Mexico’s Truck Driver Shortage Exacerbated by Covid Pandemic

Photo: Robson Hatsukami Morgan/Unsplash


Mexico’s longtime shortage of licensed, big-rig truck drivers has been exacerbated by the still-ongoing covid-19 pandemic, leading to a need for replace 50,000 drivers who have fallen off the work radar in the last two years, according to the country’s National Chamber of Freight Transportation (Canacar).

Moreover, according to the International Road Transport Union (IRU), by the end of 2021, the shortage of truck drivers in Mexico will have grown by 175 percent, which would mean a deficit of 87,500 workers.

IRU said that, in addition to the pandemic, the driver shortage is due to a lack of skills, difficult working conditions, a need to attract new generations and a drain of talent to the United States, where demand is also growing.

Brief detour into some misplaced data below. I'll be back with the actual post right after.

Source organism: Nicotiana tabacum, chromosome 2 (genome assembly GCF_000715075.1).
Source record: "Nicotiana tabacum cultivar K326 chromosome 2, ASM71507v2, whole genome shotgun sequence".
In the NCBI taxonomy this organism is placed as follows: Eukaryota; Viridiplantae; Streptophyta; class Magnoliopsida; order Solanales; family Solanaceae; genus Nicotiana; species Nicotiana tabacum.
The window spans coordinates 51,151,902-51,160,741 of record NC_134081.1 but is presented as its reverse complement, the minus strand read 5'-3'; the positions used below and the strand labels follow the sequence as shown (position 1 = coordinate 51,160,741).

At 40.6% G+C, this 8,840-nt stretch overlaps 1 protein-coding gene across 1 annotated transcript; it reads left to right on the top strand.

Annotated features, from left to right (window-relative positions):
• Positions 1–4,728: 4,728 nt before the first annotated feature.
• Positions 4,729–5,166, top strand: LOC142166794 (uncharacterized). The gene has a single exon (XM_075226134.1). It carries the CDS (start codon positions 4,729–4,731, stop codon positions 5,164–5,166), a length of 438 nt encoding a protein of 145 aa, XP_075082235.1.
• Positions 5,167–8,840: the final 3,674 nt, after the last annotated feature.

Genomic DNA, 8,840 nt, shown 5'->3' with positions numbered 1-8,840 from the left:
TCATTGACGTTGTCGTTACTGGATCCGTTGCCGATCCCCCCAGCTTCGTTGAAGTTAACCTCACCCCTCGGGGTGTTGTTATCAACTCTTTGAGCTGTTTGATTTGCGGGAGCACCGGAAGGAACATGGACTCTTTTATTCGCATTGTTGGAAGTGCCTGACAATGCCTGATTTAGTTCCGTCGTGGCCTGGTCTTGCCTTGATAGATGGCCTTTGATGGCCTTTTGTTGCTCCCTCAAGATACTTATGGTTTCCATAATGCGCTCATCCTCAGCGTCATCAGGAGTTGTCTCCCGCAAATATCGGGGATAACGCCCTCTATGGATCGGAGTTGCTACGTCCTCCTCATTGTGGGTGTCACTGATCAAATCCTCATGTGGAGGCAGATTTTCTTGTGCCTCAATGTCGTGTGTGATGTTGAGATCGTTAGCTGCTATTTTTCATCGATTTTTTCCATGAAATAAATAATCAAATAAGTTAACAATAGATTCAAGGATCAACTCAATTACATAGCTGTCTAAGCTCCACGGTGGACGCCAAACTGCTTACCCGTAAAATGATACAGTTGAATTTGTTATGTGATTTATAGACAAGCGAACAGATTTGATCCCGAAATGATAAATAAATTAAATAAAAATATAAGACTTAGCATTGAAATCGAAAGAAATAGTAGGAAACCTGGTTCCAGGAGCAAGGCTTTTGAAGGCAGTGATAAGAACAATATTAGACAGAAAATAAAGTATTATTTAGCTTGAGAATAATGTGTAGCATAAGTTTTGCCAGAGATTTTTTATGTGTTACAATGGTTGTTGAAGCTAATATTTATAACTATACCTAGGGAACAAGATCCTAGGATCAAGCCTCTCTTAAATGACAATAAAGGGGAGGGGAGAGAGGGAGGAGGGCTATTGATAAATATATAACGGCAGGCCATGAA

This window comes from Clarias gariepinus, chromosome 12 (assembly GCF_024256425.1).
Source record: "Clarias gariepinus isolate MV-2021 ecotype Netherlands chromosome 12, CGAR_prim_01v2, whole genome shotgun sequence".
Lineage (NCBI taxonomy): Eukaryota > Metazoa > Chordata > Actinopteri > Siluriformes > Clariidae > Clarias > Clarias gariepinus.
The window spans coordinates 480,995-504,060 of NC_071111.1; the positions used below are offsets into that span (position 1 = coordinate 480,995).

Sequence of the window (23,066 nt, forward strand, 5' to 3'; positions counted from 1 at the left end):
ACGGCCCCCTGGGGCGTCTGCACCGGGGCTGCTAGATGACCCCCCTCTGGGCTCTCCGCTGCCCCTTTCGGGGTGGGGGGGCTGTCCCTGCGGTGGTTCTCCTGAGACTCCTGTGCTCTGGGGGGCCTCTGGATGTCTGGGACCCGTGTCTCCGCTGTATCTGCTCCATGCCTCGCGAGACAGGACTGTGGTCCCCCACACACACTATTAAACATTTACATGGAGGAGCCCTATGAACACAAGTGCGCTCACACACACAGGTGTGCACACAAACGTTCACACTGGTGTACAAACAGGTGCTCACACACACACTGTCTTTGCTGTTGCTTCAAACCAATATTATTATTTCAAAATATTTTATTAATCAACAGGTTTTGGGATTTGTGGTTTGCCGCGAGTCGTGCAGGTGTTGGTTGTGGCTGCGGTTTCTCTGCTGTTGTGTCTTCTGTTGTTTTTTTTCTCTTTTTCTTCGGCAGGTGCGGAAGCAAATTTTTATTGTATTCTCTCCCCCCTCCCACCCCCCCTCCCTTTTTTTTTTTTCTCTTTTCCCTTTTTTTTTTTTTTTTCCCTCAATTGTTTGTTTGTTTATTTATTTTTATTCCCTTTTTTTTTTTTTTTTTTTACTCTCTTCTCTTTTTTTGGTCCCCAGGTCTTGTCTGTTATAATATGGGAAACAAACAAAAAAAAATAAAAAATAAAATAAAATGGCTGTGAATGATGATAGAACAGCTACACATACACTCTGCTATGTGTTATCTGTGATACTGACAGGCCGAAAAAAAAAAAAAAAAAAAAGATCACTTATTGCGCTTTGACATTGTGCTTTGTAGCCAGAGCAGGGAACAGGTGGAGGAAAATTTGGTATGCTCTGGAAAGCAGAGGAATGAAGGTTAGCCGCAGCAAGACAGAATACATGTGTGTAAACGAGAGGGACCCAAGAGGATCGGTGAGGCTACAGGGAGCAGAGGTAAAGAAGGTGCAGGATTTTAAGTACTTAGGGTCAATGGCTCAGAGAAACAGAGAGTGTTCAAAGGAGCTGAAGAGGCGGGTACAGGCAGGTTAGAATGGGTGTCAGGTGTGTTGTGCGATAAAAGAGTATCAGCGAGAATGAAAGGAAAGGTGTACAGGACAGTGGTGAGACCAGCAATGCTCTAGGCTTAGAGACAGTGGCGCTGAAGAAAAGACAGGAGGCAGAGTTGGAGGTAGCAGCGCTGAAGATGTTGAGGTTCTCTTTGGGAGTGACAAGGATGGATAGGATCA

The American Trucking Association estimates that the United States will need an additional 100,000 drivers in 2023.

Refugio Muñoz, executive vice president of Canacar, said that among the factors that most affect the shortage of operators in Mexico are highway insecurity and the poor treatment received by drivers.

But, he said, there is also less interest in passing the trade down to the next generation, due to the risks to their health, such as obesity, hypertension and the use of illicit drugs to endure long hours of work.

Given this, truck driver salaries have skyrocketed in the last 12 months.

In the north of Mexico, drivers now earn between 70,000 and 100,000 pesos a month, although in other regions the salaries are approximately 28,000 pesos.

Leave a Reply